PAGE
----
By Ringold on 1/17/2008 9:22:26 PM , Rating: 2
Do you have a job?

Are you vested in to a defined benefit plan, or contributing to a defined contribution plan?

If yes to any part of the second question, then it's quite likely, unless you're 100% in to a government bond portfolio, that you too may well own a piece of the telecom action. With many mutual funds, you have no idea what on gods green Earth your manager may own inbetween quarters.

Instead of making it a concept or political football, I've waited to hear technical reasons why network neutrality is anything to be concerned about. I've heard no such convincing argument why the consumer experience would differ suddenly. In fact, as soon as things got to a stage where such discussion could take place more in the media, the story completely died. I take that to mean it was nothing but a philosophical issue raised by some old-school geeks, and not worthy of public discourse. Might just mean it was too technical, but if it were consequential it wouldn't of died so completely.

I apologize on behalf of "conservative people" if paying for what a user consumes is somehow offensive in principle.

By roadrun777 on 1/19/2008 1:36:38 PM , Rating: 2
Paying for consumption only applies when what is being consumed is PHYSICAL. So apology is NOT ACCEPTED!!!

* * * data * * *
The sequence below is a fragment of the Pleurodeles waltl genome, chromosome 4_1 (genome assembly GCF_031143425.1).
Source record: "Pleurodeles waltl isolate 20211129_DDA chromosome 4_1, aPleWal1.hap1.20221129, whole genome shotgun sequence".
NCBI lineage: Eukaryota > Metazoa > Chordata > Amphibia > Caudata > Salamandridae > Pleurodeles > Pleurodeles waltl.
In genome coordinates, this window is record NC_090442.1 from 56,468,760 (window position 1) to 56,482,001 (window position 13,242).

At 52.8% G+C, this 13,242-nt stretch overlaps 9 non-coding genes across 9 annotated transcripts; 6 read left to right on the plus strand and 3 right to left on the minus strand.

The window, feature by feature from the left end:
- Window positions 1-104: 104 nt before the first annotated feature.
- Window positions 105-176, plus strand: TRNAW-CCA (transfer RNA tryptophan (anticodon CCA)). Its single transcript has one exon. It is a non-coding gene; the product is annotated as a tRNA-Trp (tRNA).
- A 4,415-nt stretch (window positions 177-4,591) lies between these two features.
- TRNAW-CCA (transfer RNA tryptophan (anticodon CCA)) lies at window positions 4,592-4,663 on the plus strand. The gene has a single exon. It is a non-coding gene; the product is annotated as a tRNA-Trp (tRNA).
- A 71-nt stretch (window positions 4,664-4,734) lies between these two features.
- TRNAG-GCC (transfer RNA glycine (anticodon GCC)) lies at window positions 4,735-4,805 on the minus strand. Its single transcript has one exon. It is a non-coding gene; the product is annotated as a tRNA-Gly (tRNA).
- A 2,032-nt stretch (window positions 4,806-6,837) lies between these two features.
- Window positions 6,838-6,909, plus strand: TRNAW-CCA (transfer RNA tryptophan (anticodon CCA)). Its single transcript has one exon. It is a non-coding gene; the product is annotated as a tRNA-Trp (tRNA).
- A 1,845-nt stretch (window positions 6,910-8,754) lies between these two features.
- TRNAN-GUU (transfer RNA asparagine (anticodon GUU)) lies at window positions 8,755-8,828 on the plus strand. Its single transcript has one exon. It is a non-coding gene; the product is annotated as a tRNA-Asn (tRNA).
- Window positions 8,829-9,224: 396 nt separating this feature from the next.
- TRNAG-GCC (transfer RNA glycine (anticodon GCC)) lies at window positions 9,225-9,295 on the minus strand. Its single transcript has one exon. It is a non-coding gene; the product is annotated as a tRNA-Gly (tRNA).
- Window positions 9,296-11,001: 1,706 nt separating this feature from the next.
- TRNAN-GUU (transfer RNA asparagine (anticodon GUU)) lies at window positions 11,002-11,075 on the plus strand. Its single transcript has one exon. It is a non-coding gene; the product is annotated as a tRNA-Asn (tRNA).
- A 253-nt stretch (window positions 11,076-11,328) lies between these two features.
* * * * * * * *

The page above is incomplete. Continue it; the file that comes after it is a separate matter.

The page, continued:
Here is my boot, now I will help you out the door by using it to gently nudge in the rear.

By kextyn on 1/18/2008 10:09:30 AM , Rating: 1
Actually, they ARE the neutral people. If you have stock in the company then you are not neutral.

RE: What do you expect from a CABLE company
By nbachman on 1/17/2008 6:09:33 PM , Rating: 2
I have agreed with everything you have said. I would bet nobody is going to pay less if they use less, that is just not how the cable companies work.

Also, I think Time Warner, Comcast, and Charter Cable are all the same company. Just go to each webpage and note the ridiculous similarity.

By roadrun777 on 1/19/2008 1:25:08 PM , Rating: 2
YES! You see! someone out there actually has a brain!
A company that is incorporated, by law, can not make any decision that will make it loose money.
Lets look at this shall we?
If by their estimates, only 5% of people create all the traffic (which is a lie), then do you really think that they will earn more money by somehow shifting to a bit by bit price scheme? OK! lets go further shall we? Let's say that 50,000 customers pay 45$ per month, and 2500 customers also pay 45$ a month but use much more imaginary bandwidth.
Ok so do you see any reason to take 95% of the profit out of this model? Because there is no way you could milk those 2500 customers to make up for the looses incurred by loosing 80% of your profits by going to a bit by bit scheme.
So stop already.
What they will do, is charge you even more, say 45$ + 10$ just because they can, and squeeze those 2500 customers with an extra 300$ per customer to make a killing.

"Paying an extra $500 for a computer in this environment -- same piece of hardware -- paying $500 more to get a logo on it? I think that's a more challenging proposition for the average person than it used to be." -- Steve Ballmer